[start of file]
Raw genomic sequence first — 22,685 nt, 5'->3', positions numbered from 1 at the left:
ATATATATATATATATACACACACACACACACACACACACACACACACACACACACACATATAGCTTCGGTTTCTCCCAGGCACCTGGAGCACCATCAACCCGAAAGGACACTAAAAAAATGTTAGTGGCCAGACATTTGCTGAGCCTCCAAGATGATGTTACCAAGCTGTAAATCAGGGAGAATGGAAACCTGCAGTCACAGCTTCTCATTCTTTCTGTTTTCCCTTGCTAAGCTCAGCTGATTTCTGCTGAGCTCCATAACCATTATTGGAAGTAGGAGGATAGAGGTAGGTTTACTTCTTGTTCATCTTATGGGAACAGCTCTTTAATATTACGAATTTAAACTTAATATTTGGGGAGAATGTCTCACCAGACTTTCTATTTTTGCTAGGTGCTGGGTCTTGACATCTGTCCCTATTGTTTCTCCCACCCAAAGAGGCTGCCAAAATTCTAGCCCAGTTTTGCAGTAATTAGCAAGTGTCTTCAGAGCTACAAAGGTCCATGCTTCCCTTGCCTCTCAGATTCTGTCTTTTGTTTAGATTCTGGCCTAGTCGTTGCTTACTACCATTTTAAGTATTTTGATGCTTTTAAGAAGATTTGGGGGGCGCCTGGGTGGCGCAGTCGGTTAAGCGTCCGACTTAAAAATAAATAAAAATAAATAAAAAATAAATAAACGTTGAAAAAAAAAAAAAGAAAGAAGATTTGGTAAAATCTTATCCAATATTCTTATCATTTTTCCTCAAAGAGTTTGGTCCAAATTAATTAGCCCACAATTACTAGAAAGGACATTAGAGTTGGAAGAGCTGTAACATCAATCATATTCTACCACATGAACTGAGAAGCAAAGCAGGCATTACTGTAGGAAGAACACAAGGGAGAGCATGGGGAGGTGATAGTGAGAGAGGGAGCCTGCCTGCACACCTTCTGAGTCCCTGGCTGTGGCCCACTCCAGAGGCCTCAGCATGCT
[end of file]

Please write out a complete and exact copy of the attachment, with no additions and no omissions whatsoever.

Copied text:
Raw genomic sequence first — 22,685 nt, 5'->3', positions numbered from 1 at the left:
ATATATATATATATATACACACACACACACACACACACACACACACACACACACACACATATAGCTTCGGTTTCTCCCAGGCACCTGGAGCACCATCAACCCGAAAGGACACTAAAAAAATGTTAGTGGCCAGACATTTGCTGAGCCTCCAAGATGATGTTACCAAGCTGTAAATCAGGGAGAATGGAAACCTGCAGTCACAGCTTCTCATTCTTTCTGTTTTCCCTTGCTAAGCTCAGCTGATTTCTGCTGAGCTCCATAACCATTATTGGAAGTAGGAGGATAGAGGTAGGTTTACTTCTTGTTCATCTTATGGGAACAGCTCTTTAATATTACGAATTTAAACTTAATATTTGGGGAGAATGTCTCACCAGACTTTCTATTTTTGCTAGGTGCTGGGTCTTGACATCTGTCCCTATTGTTTCTCCCACCCAAAGAGGCTGCCAAAATTCTAGCCCAGTTTTGCAGTAATTAGCAAGTGTCTTCAGAGCTACAAAGGTCCATGCTTCCCTTGCCTCTCAGATTCTGTCTTTTGTTTAGATTCTGGCCTAGTCGTTGCTTACTACCATTTTAAGTATTTTGATGCTTTTAAGAAGATTTGGGGGGCGCCTGGGTGGCGCAGTCGGTTAAGCGTCCGACTTAAAAATAAATAAAAATAAATAAAAAATAAATAAACGTTGAAAAAAAAAAAAAGAAAGAAGATTTGGTAAAATCTTATCCAATATTCTTATCATTTTTCCTCAAAGAGTTTGGTCCAAATTAATTAGCCCACAATTACTAGAAAGGACATTAGAGTTGGAAGAGCTGTAACATCAATCATATTCTACCACATGAACTGAGAAGCAAAGCAGGCATTACTGTAGGAAGAACACAAGGGAGAGCATGGGGAGGTGATAGTGAGAGAGGGAGCCTGCCTGCACACCTTCTGAGTCCCTGGCTGTGGCCCACTCCAGAGGCCTCAGCATGCT